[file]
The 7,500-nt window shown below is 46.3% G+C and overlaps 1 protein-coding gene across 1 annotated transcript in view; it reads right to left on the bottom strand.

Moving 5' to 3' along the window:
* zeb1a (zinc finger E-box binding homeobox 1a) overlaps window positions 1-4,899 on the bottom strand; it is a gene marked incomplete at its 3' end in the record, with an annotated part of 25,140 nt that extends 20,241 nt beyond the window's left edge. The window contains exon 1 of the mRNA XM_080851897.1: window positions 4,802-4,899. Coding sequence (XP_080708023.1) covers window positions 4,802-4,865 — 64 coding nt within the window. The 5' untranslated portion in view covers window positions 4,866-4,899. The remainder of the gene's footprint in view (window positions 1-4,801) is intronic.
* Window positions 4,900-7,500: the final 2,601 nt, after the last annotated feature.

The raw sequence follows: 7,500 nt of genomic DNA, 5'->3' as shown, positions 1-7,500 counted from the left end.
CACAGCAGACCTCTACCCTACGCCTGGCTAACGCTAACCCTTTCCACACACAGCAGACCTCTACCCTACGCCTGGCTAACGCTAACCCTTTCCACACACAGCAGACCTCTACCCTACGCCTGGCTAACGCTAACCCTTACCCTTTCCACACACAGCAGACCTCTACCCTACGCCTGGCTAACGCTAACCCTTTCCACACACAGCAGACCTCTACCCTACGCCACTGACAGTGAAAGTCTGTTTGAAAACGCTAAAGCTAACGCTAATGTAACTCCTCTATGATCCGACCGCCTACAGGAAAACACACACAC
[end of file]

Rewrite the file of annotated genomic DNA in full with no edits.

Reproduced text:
The 7,500-nt window shown below is 46.3% G+C and overlaps 1 protein-coding gene across 1 annotated transcript in view; it reads right to left on the bottom strand.

Moving 5' to 3' along the window:
* zeb1a (zinc finger E-box binding homeobox 1a) overlaps window positions 1-4,899 on the bottom strand; it is a gene marked incomplete at its 3' end in the record, with an annotated part of 25,140 nt that extends 20,241 nt beyond the window's left edge. The window contains exon 1 of the mRNA XM_080851897.1: window positions 4,802-4,899. Coding sequence (XP_080708023.1) covers window positions 4,802-4,865 — 64 coding nt within the window. The 5' untranslated portion in view covers window positions 4,866-4,899. The remainder of the gene's footprint in view (window positions 1-4,801) is intronic.
* Window positions 4,900-7,500: the final 2,601 nt, after the last annotated feature.

The raw sequence follows: 7,500 nt of genomic DNA, 5'->3' as shown, positions 1-7,500 counted from the left end.
CACAGCAGACCTCTACCCTACGCCTGGCTAACGCTAACCCTTTCCACACACAGCAGACCTCTACCCTACGCCTGGCTAACGCTAACCCTTTCCACACACAGCAGACCTCTACCCTACGCCTGGCTAACGCTAACCCTTACCCTTTCCACACACAGCAGACCTCTACCCTACGCCTGGCTAACGCTAACCCTTTCCACACACAGCAGACCTCTACCCTACGCCACTGACAGTGAAAGTCTGTTTGAAAACGCTAAAGCTAACGCTAATGTAACTCCTCTATGATCCGACCGCCTACAGGAAAACACACACAC